Scalise’s Sessions: Episode 2, Secret Hunter

Note: Sorry about the frame-loss in game 2 in the video. Now that our toes our wet, so to speak, we are moving on with the curriculum and entering Week 2 of Scalise’s Sessions. For this class we are going to break down one of the current pillars of the meta: Secret Hunter. Though it […]

Note: Sorry about the frame-loss in game 2 in the video.


Now that our toes our wet, so to speak, we are moving on with the curriculum and entering Week 2 of Scalise’s Sessions. For this class we are going to break down one of the current pillars of the meta: Secret Hunter. Though it is not quite as straight forward as past iterations of Midrange Hunter, this deck is very much in the same vein. Your goal is to play to a strong curve and use overpowered minions to simply wear your opponent down turn after turn. No deck in the game (except maybe Shaman) has better minion quality than this list. Combine that with some very powerful burst, a strong hero power, and a ton of small interactions, and you have one of the most solid decks around. Now, lets learn how to play it.

The Deck

This list is a take on the Midrange Hunter lists of old. On one hand you have a strong curve and on the other you have a plethora of small interactions that really help you build a solid foundation. There are many versions of this deck running around right now, but I think this one is the most optimal because of its strong lategame. The single Call of the Wild is a great surprise card that gives you another out in slower games, Ragnaros the Firelord is the best threat in the game, and The Curator package gives you a lot of added flexibility. You only have strong threats and powerful spells here, which gives the deck a lot of power and consistency other lists lack.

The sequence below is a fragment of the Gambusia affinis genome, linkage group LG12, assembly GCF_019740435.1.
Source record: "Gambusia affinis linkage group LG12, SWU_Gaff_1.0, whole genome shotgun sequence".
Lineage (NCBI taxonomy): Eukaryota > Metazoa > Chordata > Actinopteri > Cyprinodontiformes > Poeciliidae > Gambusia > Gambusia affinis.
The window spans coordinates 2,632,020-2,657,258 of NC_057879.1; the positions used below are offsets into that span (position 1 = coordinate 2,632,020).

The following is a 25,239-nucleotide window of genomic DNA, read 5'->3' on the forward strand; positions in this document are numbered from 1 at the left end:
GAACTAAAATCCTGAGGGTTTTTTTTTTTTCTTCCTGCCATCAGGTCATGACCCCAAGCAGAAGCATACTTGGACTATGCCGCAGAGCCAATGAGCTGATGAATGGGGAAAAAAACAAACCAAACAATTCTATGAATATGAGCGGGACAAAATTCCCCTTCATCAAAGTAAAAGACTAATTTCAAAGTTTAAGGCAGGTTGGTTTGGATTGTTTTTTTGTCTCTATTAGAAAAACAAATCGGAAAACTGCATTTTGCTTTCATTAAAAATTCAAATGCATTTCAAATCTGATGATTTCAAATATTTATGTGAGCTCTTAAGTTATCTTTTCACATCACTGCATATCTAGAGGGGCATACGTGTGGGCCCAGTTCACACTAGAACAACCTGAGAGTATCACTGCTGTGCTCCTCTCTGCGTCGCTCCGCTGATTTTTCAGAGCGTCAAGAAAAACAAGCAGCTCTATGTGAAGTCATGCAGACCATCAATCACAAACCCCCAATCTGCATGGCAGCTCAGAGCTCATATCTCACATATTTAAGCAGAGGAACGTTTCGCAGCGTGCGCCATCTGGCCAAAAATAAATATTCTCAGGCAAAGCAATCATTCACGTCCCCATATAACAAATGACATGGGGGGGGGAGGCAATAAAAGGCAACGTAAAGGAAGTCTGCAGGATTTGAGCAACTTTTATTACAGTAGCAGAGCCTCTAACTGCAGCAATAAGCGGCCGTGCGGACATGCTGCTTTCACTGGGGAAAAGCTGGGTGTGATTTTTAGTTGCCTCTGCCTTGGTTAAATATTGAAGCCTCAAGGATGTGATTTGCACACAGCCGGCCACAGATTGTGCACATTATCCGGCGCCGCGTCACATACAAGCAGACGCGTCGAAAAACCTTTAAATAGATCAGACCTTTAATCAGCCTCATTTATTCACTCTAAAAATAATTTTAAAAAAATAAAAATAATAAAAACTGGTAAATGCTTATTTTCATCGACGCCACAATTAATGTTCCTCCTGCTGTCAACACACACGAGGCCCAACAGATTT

Early Game

As much as you are a midrange deck that depends on curve, you are going to start out slow. This is because you want to spend the first couple of turns just setting up secrets or an Eaglehorn Bow. Your spells do a lot of work at setting up your strong middle game and you want to know that going in. Understanding how to sequence your various secrets is important, but that will be put in detail further below.

Your two big opening threats are Secretkeeper and Cloaked Huntress. Play to both of these cards and understand when they can get the most value. For instance, a turn one keeper is fine against any deck if you are going first, but you don’t want to run it out into an opposing one drop where it can easily die. While it costs one, there are many instances where it is ok to hold onto it until you can play it with some secrets later on. Turn four keeper/huntress/secrets is a very solid play that instantly lets you take the board.

When you have Cloaked Huntress in hand and a turn two secret you typically want to use your hero power and then play the secret on turn three. The extra two damage may not seem like a big deal, but in many games you are going to need to stretch out your pressure as much as possible. The only exception to this is when you absolutely need to get value from a secret on turn two, such as using Freezing Trap against a Totem Golem) or buffing a Secretkeeper.

It is also important to set up Eaglehorn Bow if you have it in hand. To do this, only play secrets before it that are not going to get triggering right away.

Middle Game

This is the meat of the game, and it is also where you make your money. As you have such strong mid-game threats, there are very few decks that are going to be able to keep up with you during these turns. This means you want to spend turns three and four setting up your larger threats as best as you can. That means clearing out the board or just making sure you are head on threats when your high-impact threats come down.

The most important rule of this section is to always play the threat or card that is going to have the biggest impact at the immediate time. While the first turns are centered on setting up cards, here you need to work to cement the board. For example, let’s say you are going into turn three with the coin and your opponent has a Tunnel Trogg and Totem Golem. While you may want to just coin out Barnes, it is often better to Quick Shot the trogg and then coin/Freezing Trap the golem.